Shizuoka Prefecture, located on the main island of Honshu, contains the largest tea growing region in Japan. The quality of tea produced here can be excellent, but the more innovative work involving unique cultivars, organic farming, and general experimentation tends to be done further south near Kagoshima where warmer weather allows for larger, earlier harvests. The advantage to tea grown in Shizuoka is a cool climate, located in a part of Japan known for its natural beauty, which allows the tea plant to grow slowly, and develop lots of savory flavor that is desirable in early spring harvested green tea.
Shincha Yamakai is our first 2019 tea offering from Shizuoka. Like all shincha it was harvested in the beginning of the first harvest where tea plants coming off their dormant season produce delicate flavors and the amino acids that give shincha its characteristic umami flavor and sweetness. Yamakai, its namesake, is a relatively new cultivar that was propagated from Yabukita cultivar seed. It was grown using organic farming techniques, making it the first time I have come across an organic farm in Shizuoka.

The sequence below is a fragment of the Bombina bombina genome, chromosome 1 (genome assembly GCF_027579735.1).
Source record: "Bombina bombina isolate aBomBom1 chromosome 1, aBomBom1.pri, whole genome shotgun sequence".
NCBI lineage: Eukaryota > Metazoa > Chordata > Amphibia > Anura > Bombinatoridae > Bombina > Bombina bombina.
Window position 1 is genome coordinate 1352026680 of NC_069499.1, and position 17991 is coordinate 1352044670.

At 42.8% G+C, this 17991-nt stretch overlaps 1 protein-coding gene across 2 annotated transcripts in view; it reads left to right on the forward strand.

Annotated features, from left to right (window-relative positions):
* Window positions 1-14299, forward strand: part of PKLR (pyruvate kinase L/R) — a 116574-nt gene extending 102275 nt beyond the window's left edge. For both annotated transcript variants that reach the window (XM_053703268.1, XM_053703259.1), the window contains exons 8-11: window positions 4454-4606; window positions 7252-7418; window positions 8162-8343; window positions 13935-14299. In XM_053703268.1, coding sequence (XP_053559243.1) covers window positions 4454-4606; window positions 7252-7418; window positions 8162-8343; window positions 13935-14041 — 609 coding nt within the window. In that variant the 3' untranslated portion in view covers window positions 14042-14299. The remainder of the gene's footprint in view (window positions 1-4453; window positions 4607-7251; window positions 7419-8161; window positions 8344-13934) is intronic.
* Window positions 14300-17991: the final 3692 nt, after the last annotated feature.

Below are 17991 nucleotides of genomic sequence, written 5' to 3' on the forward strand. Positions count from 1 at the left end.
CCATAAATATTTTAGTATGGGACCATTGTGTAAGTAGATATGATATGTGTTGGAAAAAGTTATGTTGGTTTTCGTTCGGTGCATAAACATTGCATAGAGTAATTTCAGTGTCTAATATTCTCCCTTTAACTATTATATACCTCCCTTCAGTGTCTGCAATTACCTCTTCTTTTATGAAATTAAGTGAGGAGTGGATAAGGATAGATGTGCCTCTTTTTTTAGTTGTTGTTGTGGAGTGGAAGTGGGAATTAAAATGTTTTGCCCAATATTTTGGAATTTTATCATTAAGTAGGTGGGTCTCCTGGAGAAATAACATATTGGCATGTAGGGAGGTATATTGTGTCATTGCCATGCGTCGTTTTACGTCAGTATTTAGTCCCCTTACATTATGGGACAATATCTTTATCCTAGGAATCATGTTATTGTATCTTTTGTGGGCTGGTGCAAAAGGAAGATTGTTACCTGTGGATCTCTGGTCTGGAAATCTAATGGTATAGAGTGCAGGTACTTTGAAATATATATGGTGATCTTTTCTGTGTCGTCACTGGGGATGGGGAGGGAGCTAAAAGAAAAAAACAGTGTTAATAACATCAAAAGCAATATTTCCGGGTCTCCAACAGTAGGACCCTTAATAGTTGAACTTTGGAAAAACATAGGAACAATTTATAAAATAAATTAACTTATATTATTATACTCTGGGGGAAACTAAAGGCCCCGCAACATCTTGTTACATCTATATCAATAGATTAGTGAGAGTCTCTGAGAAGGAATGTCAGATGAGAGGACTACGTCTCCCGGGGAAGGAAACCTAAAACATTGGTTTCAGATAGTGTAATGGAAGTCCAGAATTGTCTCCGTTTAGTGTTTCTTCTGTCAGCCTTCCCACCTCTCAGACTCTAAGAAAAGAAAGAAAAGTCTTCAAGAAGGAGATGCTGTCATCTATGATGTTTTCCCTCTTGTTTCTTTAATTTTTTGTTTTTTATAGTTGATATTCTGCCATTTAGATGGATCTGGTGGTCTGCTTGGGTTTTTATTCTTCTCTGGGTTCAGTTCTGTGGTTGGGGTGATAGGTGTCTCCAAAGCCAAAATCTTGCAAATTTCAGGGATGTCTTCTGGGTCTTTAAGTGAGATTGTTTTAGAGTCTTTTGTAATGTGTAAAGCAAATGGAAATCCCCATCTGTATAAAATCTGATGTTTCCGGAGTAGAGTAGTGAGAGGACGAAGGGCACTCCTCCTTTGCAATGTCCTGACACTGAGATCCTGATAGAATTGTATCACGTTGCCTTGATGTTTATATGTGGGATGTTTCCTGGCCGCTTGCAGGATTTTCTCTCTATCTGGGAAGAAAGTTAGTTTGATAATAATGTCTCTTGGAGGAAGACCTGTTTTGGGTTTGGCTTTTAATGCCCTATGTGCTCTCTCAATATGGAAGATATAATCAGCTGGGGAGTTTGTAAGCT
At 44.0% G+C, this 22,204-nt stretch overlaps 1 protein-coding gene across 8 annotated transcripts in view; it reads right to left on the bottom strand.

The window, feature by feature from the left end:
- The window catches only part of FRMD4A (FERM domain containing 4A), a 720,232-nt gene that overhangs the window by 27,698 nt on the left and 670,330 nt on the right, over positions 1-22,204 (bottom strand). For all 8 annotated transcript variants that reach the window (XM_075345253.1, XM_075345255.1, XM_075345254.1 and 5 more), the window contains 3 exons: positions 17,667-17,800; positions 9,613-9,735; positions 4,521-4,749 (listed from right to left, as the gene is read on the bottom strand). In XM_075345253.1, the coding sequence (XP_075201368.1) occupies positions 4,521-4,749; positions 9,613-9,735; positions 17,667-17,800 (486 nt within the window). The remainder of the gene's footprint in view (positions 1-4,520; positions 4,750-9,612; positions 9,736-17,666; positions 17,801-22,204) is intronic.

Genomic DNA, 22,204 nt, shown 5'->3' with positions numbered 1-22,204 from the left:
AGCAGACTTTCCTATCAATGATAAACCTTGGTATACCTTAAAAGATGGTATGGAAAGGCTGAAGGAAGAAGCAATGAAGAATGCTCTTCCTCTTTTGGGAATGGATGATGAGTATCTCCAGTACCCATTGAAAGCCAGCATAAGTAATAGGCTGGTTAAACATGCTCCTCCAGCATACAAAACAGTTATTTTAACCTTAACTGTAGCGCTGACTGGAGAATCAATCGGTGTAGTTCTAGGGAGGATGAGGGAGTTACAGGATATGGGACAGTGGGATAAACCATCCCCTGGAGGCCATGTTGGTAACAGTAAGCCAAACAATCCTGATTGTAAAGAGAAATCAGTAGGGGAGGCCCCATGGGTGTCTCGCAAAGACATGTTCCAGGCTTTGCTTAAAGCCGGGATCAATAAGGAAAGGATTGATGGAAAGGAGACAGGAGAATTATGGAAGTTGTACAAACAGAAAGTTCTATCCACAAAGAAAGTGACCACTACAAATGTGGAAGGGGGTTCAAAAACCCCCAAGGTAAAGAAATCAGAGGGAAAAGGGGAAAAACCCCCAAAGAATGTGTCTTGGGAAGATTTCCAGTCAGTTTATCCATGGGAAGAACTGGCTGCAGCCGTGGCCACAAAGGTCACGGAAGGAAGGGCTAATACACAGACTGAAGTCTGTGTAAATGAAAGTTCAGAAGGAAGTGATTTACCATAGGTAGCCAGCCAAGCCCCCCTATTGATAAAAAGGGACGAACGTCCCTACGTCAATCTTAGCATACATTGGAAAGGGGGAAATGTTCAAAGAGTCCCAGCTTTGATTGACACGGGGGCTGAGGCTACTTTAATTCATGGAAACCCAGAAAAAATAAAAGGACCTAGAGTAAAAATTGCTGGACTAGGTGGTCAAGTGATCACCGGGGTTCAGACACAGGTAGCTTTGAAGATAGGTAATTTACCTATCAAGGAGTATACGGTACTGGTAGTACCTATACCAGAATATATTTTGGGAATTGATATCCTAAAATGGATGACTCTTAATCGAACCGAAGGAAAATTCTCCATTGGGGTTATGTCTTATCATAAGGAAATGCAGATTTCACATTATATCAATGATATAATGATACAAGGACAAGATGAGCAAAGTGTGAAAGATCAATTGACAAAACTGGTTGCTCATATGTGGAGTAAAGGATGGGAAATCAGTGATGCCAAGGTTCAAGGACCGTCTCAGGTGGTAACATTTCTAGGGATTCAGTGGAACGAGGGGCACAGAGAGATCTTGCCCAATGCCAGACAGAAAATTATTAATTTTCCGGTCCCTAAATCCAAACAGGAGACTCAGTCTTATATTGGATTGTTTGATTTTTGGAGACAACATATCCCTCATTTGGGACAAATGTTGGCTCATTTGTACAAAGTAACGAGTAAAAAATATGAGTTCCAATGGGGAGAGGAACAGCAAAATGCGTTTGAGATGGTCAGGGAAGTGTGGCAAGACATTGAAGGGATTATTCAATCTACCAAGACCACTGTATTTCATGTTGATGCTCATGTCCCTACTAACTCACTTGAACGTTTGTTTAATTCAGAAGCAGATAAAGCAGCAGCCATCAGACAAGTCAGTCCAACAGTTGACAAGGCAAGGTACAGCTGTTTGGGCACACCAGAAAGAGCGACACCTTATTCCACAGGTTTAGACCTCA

Shincha Yamakai is a style sometimes referred to as yamacha, or “mountain tea,” due to its relatively high growing elevation. The plant genetics produce a lively green flavor similar to a yabukita cultivar tea, but with a delicate, lingering floral finish. Despite being a lightly-steamed shincha it has a rounded umami sweetness, and a pleasing mouthfeel, with the only a slightly brisk bitter-sweetness.
Due to the leaf size and cultivar, Shincha Yamakai can handle slightly hotter water than most shincha. In a 400 ml teapot or kyusu, steep 12-14 grams of tea in 175°F water for 1 minute. Steep a second infusion for 30-45 seconds.
Yamakai is good served mizudashi or “cold steeped.” To steep this way, use 15-20 grams of tea per liter and steep in cold water refrigerated for 16-24 hours. Once it has finished steeping, strain into a container, serve cold, and keep refrigerated for up to 3 days.